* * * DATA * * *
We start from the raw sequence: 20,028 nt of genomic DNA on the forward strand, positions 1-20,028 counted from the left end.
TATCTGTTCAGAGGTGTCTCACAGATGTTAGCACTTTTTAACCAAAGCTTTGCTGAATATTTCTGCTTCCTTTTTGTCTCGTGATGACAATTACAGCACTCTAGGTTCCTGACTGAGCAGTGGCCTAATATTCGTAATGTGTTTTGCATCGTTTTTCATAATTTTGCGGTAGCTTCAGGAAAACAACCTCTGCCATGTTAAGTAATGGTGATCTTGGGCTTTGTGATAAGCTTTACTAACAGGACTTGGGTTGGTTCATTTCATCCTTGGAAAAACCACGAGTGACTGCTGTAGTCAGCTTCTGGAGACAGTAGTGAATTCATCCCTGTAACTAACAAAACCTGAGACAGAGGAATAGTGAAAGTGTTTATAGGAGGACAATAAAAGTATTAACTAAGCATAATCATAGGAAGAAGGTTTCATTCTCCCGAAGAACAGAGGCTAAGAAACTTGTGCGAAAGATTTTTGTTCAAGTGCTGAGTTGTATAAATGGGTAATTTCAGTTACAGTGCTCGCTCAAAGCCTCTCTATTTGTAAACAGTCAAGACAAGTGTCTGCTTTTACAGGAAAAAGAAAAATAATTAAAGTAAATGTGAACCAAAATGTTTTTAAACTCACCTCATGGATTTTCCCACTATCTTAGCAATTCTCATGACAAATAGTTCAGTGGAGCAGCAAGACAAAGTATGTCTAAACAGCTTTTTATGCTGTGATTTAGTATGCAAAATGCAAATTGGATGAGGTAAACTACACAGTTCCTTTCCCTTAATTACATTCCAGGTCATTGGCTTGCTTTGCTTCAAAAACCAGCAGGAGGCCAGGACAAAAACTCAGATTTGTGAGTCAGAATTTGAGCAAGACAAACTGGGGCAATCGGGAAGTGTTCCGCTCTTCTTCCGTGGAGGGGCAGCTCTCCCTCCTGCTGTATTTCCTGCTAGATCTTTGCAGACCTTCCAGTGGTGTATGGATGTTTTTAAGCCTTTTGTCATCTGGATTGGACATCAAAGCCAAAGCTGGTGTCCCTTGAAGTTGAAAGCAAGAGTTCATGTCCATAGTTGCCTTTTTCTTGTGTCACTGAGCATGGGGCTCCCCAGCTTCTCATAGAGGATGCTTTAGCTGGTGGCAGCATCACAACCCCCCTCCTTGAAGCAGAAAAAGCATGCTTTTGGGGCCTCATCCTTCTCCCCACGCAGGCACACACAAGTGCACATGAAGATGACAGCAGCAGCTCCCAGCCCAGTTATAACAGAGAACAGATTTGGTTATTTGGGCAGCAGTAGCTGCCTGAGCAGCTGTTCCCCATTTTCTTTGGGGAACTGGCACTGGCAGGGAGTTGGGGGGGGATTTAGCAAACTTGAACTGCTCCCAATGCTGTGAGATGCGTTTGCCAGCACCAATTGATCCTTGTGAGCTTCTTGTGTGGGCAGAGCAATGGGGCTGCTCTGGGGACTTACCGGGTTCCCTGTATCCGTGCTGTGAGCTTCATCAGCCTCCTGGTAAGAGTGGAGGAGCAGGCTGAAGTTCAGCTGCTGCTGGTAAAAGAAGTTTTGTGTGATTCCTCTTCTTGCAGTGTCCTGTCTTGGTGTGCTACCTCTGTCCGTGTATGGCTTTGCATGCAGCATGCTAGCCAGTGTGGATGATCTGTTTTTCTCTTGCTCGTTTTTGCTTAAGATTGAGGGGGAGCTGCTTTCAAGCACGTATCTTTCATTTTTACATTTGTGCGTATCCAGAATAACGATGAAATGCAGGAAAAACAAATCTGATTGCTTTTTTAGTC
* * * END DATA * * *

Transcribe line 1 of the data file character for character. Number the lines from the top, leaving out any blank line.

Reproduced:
We start from the raw sequence: 20,028 nt of genomic DNA on the forward strand, positions 1-20,028 counted from the left end.